A lawsuit from Atlanta's former fire chief – fired over his anti-gay, misogynist and anti-Semitic book – will proceed after a federal judge refused on Wednesday to dismiss the case. 

U.S. District Judge Leigh May dismissed portions of the lawsuit filed by Kelvin Cochran against the city, but ruled that his claims of religious discrimination are plausible enough to continue the case. So May refused the city's request to toss out the lawsuit.

Via the Washington Times:

Judge May granted most of Mr. Cochran’s motions, including his primary claims of unconstitutional retaliation; discrimination based on his viewpoint; and violation of his rights to freedom of religion, association and due process.

Judge May also favored the city by dismissing three of Mr. Cochran’s motions on 14th Amendment protections, and releasing Mr. Reed from three of the charges filed against him.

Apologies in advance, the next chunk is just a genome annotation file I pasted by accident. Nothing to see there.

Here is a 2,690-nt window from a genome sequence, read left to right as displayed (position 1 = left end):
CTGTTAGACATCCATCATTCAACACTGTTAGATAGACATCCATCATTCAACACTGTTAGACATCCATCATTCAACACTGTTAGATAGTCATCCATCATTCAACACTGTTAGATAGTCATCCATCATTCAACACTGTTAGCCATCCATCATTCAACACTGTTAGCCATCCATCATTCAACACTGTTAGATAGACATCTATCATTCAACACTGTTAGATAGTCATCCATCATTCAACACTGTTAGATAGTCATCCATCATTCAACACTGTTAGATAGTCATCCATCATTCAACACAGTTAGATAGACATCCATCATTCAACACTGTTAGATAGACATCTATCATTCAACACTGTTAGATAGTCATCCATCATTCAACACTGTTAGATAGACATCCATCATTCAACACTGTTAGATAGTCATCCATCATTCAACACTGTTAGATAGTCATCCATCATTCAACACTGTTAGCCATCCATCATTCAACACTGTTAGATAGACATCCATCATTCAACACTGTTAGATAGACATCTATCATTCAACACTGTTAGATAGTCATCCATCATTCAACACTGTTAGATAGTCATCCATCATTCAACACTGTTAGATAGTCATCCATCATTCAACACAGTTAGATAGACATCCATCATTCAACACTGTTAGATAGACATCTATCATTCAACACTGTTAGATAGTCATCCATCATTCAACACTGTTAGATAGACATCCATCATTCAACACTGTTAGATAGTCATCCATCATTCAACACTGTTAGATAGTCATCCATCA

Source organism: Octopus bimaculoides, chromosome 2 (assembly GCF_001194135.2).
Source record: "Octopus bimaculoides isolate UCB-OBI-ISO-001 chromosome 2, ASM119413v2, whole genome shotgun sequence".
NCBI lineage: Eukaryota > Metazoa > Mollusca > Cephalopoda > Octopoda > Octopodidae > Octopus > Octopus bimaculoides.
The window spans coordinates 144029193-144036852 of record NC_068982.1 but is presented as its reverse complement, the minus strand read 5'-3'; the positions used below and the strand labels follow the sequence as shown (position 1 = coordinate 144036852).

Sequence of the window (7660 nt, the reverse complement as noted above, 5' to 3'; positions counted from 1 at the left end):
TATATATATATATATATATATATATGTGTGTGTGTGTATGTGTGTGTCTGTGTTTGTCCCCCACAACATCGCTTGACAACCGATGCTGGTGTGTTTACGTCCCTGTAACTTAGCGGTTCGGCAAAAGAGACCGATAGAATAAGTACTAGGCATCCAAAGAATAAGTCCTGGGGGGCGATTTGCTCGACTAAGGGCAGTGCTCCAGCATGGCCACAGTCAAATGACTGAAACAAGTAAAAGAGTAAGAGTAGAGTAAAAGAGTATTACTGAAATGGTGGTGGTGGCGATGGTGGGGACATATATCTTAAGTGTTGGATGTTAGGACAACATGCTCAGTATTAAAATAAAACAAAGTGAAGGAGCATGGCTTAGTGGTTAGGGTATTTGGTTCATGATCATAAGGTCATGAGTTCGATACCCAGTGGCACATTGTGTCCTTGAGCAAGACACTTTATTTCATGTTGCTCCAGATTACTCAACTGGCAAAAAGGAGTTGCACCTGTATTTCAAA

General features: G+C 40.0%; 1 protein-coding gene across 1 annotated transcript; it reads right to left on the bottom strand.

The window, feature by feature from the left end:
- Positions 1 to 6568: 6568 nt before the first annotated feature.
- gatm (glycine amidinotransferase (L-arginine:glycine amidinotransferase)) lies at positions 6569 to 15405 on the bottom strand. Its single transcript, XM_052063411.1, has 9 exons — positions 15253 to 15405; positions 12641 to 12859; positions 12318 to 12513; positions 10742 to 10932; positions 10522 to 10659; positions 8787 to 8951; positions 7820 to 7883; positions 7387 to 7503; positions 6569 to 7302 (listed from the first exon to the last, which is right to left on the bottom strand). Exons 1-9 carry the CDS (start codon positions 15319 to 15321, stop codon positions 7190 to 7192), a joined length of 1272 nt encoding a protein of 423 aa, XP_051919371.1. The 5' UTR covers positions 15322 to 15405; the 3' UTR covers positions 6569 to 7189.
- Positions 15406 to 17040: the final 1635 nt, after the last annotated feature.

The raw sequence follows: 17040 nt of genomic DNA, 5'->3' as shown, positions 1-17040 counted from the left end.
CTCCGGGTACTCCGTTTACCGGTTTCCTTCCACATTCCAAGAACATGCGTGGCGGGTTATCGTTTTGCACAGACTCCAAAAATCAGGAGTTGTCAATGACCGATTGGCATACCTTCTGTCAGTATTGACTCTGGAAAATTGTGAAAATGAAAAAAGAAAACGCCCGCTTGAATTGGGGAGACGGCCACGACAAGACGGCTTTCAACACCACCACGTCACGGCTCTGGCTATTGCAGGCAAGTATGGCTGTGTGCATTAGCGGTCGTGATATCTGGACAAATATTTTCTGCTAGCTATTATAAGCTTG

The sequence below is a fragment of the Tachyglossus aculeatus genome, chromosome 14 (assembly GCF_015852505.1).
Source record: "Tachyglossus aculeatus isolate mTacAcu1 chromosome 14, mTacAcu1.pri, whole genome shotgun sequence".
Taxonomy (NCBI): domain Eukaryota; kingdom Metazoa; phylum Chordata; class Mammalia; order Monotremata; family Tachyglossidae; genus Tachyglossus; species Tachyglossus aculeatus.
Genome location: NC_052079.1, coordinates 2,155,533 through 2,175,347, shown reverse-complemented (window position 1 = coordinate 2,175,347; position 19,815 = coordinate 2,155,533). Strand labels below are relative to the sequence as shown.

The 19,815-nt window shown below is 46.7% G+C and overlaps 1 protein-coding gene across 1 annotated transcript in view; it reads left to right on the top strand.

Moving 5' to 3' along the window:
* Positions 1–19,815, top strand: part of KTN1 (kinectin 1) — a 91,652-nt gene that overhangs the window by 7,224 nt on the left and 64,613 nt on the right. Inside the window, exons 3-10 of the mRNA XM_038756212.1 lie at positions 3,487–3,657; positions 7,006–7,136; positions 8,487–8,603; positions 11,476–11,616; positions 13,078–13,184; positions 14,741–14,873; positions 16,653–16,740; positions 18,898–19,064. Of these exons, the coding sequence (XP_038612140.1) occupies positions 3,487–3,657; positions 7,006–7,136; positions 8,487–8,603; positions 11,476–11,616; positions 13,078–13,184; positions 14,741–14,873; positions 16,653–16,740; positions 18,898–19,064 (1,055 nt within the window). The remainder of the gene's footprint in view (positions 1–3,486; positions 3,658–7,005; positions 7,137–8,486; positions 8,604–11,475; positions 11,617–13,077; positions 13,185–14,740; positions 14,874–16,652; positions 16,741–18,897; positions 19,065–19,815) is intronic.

Mayor Kasim Reed fired Cochran on Jan. 6 over his book "Who Told You That You Were Naked" that includes anti-gay statements after an internal investigation showed that the fire chief violated city policies. Cochran embraced anti-gay supporters after his firing, played victim, complained to the Equal Employment Opportunity Commission that he was canned for "my deeply held religious convictions" and then sued the city, which called him a liar. 

Lambda Legal has weighed in to support the firing and to call Cochran a misogynist for other statements in the book.

Kevin Theriot, Cochran’s attorney from the anti-gay Alliance Defending Freedom, applauded May's ruling. Via Reuters:

“We look forward to proceeding with this case because of the injustice against Chief Cochran, one of the most accomplished fire chiefs in the nation, but also because the city’s actions place every city employee in jeopardy who may hold to a belief that city officials don’t like,” Kevin Theriot, Cochran’s attorney, said in a statement.

Reed has said the city will win in court.

"I have expressed that throughout the entire process. I certainly believe that I made the right call," Reed said. "And so I'm clearly willing to litigate that and you know, I'm not losing any sleep about it at all."